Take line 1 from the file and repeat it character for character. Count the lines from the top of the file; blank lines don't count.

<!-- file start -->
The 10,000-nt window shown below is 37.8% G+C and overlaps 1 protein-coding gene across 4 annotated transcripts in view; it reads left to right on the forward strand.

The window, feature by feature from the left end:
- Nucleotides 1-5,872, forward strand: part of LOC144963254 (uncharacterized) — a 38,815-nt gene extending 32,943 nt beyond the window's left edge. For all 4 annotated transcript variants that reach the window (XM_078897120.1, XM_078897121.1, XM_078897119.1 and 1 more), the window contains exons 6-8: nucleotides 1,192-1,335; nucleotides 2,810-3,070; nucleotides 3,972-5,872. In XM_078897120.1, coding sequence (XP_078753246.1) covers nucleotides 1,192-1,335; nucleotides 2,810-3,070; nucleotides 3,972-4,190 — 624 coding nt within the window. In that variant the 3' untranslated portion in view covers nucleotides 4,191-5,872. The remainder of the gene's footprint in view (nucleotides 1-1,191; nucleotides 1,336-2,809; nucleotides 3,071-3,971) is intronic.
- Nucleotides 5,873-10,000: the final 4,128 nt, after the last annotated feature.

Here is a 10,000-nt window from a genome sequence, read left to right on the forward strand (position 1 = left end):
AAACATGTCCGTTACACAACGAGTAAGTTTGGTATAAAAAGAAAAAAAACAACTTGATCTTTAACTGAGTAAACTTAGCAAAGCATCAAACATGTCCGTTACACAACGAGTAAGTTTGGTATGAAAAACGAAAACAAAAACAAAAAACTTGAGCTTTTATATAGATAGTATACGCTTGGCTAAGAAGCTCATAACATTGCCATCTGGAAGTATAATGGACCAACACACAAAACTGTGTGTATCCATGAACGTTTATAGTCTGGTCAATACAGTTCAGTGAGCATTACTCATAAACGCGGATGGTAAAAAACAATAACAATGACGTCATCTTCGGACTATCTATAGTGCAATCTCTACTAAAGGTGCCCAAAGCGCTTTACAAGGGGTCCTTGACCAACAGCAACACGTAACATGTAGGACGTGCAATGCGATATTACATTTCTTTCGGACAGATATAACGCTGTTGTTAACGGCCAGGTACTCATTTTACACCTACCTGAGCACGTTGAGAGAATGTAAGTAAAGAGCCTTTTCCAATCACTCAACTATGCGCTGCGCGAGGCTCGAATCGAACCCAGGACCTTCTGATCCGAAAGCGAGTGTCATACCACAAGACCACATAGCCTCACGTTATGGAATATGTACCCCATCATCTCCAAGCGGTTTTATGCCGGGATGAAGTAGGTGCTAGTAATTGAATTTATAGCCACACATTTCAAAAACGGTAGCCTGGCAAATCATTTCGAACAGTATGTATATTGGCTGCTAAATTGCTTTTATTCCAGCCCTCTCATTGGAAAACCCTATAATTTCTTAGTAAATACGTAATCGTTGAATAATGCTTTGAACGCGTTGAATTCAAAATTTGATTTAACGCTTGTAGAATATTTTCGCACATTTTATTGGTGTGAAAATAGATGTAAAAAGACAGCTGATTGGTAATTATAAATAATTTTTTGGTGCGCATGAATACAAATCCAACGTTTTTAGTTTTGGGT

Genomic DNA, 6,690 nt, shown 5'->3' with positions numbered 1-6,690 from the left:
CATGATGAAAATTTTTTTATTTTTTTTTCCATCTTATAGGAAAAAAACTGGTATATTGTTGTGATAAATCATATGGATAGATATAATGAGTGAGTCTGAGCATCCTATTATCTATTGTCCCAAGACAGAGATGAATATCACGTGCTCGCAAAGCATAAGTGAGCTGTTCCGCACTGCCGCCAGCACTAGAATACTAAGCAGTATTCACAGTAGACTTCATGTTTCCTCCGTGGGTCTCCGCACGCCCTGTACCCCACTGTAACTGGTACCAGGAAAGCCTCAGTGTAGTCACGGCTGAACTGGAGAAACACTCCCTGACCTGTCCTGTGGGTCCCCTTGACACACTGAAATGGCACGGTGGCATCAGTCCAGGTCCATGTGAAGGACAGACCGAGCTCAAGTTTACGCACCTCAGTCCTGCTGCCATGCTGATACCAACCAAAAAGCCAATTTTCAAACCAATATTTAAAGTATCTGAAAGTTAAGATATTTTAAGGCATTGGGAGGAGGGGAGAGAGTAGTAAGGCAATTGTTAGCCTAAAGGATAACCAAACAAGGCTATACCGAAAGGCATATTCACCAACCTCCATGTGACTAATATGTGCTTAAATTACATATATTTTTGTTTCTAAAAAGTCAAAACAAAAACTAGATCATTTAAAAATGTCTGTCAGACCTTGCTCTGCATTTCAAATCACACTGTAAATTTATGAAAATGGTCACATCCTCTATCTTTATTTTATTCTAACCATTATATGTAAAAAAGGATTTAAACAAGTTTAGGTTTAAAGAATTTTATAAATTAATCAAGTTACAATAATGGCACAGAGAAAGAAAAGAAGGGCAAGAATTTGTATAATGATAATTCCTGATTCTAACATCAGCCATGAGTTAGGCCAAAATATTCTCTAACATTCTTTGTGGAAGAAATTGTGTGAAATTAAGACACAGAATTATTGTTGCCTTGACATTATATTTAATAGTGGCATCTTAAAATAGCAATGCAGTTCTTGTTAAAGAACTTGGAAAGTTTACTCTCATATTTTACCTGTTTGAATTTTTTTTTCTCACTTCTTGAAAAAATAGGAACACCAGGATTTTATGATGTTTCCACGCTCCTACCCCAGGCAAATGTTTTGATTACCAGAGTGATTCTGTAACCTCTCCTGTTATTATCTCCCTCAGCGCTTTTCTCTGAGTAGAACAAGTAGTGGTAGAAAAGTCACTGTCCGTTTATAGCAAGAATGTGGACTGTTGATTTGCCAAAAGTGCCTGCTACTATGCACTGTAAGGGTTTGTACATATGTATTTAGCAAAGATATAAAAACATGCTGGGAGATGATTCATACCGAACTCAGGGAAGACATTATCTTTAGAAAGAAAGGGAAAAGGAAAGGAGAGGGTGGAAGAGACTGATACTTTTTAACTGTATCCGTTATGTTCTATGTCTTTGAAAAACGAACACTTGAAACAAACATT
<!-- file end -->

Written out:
The 10,000-nt window shown below is 37.8% G+C and overlaps 1 protein-coding gene across 4 annotated transcripts in view; it reads left to right on the forward strand.